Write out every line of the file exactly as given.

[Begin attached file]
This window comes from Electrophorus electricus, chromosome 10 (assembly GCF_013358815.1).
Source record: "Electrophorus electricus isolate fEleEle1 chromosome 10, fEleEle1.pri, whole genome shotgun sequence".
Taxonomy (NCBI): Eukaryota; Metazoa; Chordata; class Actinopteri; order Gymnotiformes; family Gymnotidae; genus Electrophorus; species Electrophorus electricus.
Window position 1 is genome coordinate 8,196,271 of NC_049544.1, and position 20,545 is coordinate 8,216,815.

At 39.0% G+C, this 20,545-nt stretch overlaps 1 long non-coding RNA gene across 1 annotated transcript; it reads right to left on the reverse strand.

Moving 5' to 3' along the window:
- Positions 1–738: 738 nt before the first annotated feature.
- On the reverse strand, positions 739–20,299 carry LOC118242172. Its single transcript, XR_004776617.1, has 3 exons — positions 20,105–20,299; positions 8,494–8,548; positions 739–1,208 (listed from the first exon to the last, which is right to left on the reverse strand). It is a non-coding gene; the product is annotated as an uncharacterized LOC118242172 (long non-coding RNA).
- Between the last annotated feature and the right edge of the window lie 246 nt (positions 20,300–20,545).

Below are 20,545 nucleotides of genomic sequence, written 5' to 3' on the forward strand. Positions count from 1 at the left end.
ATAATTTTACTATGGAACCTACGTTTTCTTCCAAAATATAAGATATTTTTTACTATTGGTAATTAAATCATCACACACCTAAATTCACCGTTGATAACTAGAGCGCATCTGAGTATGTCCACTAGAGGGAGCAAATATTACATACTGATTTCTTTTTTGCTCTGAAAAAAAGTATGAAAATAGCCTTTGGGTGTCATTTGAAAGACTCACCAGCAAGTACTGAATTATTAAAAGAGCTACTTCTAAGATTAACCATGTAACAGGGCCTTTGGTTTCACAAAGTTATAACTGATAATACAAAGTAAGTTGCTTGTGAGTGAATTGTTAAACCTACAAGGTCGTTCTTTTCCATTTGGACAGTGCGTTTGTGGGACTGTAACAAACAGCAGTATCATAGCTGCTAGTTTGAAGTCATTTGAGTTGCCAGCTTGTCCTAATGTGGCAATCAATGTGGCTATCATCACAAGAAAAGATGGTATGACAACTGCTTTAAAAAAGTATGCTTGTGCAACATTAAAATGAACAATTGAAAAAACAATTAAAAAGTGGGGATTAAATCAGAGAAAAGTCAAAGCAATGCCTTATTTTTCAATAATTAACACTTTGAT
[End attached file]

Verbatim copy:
This window comes from Electrophorus electricus, chromosome 10 (assembly GCF_013358815.1).
Source record: "Electrophorus electricus isolate fEleEle1 chromosome 10, fEleEle1.pri, whole genome shotgun sequence".
Taxonomy (NCBI): Eukaryota; Metazoa; Chordata; class Actinopteri; order Gymnotiformes; family Gymnotidae; genus Electrophorus; species Electrophorus electricus.
Window position 1 is genome coordinate 8,196,271 of NC_049544.1, and position 20,545 is coordinate 8,216,815.

At 39.0% G+C, this 20,545-nt stretch overlaps 1 long non-coding RNA gene across 1 annotated transcript; it reads right to left on the reverse strand.

Moving 5' to 3' along the window:
- Positions 1–738: 738 nt before the first annotated feature.
- On the reverse strand, positions 739–20,299 carry LOC118242172. Its single transcript, XR_004776617.1, has 3 exons — positions 20,105–20,299; positions 8,494–8,548; positions 739–1,208 (listed from the first exon to the last, which is right to left on the reverse strand). It is a non-coding gene; the product is annotated as an uncharacterized LOC118242172 (long non-coding RNA).
- Between the last annotated feature and the right edge of the window lie 246 nt (positions 20,300–20,545).

Below are 20,545 nucleotides of genomic sequence, written 5' to 3' on the forward strand. Positions count from 1 at the left end.
ATAATTTTACTATGGAACCTACGTTTTCTTCCAAAATATAAGATATTTTTTACTATTGGTAATTAAATCATCACACACCTAAATTCACCGTTGATAACTAGAGCGCATCTGAGTATGTCCACTAGAGGGAGCAAATATTACATACTGATTTCTTTTTTGCTCTGAAAAAAAGTATGAAAATAGCCTTTGGGTGTCATTTGAAAGACTCACCAGCAAGTACTGAATTATTAAAAGAGCTACTTCTAAGATTAACCATGTAACAGGGCCTTTGGTTTCACAAAGTTATAACTGATAATACAAAGTAAGTTGCTTGTGAGTGAATTGTTAAACCTACAAGGTCGTTCTTTTCCATTTGGACAGTGCGTTTGTGGGACTGTAACAAACAGCAGTATCATAGCTGCTAGTTTGAAGTCATTTGAGTTGCCAGCTTGTCCTAATGTGGCAATCAATGTGGCTATCATCACAAGAAAAGATGGTATGACAACTGCTTTAAAAAAGTATGCTTGTGCAACATTAAAATGAACAATTGAAAAAACAATTAAAAAGTGGGGATTAAATCAGAGAAAAGTCAAAGCAATGCCTTATTTTTCAATAATTAACACTTTGAT